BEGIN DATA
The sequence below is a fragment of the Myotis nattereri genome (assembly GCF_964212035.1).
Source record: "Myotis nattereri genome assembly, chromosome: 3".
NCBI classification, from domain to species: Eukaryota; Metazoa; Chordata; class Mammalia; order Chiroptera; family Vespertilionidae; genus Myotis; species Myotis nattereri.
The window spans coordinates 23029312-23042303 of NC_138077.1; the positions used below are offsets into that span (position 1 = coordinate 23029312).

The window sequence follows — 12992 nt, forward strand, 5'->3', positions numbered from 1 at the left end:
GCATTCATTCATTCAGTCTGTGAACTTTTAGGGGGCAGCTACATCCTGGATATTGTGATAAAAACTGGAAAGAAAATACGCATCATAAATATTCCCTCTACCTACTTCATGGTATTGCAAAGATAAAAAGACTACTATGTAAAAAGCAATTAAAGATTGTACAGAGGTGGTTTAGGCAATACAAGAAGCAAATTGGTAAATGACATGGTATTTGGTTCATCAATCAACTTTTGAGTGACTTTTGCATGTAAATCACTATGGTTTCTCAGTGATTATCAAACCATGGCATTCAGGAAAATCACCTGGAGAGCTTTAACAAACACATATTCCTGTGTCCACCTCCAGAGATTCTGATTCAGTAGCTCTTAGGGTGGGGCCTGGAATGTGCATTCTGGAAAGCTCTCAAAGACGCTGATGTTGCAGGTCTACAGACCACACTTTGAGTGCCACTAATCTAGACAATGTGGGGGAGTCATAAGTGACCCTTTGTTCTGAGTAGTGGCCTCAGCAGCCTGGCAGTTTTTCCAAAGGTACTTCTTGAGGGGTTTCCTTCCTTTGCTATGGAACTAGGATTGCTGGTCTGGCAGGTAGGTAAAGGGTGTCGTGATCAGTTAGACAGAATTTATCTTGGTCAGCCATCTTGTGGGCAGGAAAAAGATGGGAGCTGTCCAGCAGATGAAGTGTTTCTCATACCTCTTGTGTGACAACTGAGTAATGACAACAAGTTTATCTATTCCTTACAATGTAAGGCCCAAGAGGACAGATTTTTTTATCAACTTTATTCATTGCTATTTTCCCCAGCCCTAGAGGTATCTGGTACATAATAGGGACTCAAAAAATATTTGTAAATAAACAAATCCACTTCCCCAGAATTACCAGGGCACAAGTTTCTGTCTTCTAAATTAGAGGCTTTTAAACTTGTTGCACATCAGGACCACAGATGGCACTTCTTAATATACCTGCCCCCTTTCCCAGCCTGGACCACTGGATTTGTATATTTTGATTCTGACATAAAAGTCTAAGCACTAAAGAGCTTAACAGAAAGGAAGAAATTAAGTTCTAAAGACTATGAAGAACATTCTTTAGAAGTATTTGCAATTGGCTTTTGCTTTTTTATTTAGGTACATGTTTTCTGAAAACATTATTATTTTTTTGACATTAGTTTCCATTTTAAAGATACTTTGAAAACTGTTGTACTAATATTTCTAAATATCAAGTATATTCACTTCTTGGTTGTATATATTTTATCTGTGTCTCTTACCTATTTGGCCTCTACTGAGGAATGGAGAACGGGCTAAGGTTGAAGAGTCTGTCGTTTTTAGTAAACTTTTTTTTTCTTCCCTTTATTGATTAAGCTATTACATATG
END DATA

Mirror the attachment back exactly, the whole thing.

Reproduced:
The sequence below is a fragment of the Myotis nattereri genome (assembly GCF_964212035.1).
Source record: "Myotis nattereri genome assembly, chromosome: 3".
NCBI classification, from domain to species: Eukaryota; Metazoa; Chordata; class Mammalia; order Chiroptera; family Vespertilionidae; genus Myotis; species Myotis nattereri.
The window spans coordinates 23029312-23042303 of NC_138077.1; the positions used below are offsets into that span (position 1 = coordinate 23029312).

The window sequence follows — 12992 nt, forward strand, 5'->3', positions numbered from 1 at the left end:
GCATTCATTCATTCAGTCTGTGAACTTTTAGGGGGCAGCTACATCCTGGATATTGTGATAAAAACTGGAAAGAAAATACGCATCATAAATATTCCCTCTACCTACTTCATGGTATTGCAAAGATAAAAAGACTACTATGTAAAAAGCAATTAAAGATTGTACAGAGGTGGTTTAGGCAATACAAGAAGCAAATTGGTAAATGACATGGTATTTGGTTCATCAATCAACTTTTGAGTGACTTTTGCATGTAAATCACTATGGTTTCTCAGTGATTATCAAACCATGGCATTCAGGAAAATCACCTGGAGAGCTTTAACAAACACATATTCCTGTGTCCACCTCCAGAGATTCTGATTCAGTAGCTCTTAGGGTGGGGCCTGGAATGTGCATTCTGGAAAGCTCTCAAAGACGCTGATGTTGCAGGTCTACAGACCACACTTTGAGTGCCACTAATCTAGACAATGTGGGGGAGTCATAAGTGACCCTTTGTTCTGAGTAGTGGCCTCAGCAGCCTGGCAGTTTTTCCAAAGGTACTTCTTGAGGGGTTTCCTTCCTTTGCTATGGAACTAGGATTGCTGGTCTGGCAGGTAGGTAAAGGGTGTCGTGATCAGTTAGACAGAATTTATCTTGGTCAGCCATCTTGTGGGCAGGAAAAAGATGGGAGCTGTCCAGCAGATGAAGTGTTTCTCATACCTCTTGTGTGACAACTGAGTAATGACAACAAGTTTATCTATTCCTTACAATGTAAGGCCCAAGAGGACAGATTTTTTTATCAACTTTATTCATTGCTATTTTCCCCAGCCCTAGAGGTATCTGGTACATAATAGGGACTCAAAAAATATTTGTAAATAAACAAATCCACTTCCCCAGAATTACCAGGGCACAAGTTTCTGTCTTCTAAATTAGAGGCTTTTAAACTTGTTGCACATCAGGACCACAGATGGCACTTCTTAATATACCTGCCCCCTTTCCCAGCCTGGACCACTGGATTTGTATATTTTGATTCTGACATAAAAGTCTAAGCACTAAAGAGCTTAACAGAAAGGAAGAAATTAAGTTCTAAAGACTATGAAGAACATTCTTTAGAAGTATTTGCAATTGGCTTTTGCTTTTTTATTTAGGTACATGTTTTCTGAAAACATTATTATTTTTTTGACATTAGTTTCCATTTTAAAGATACTTTGAAAACTGTTGTACTAATATTTCTAAATATCAAGTATATTCACTTCTTGGTTGTATATATTTTATCTGTGTCTCTTACCTATTTGGCCTCTACTGAGGAATGGAGAACGGGCTAAGGTTGAAGAGTCTGTCGTTTTTAGTAAACTTTTTTTTTCTTCCCTTTATTGATTAAGCTATTACATATG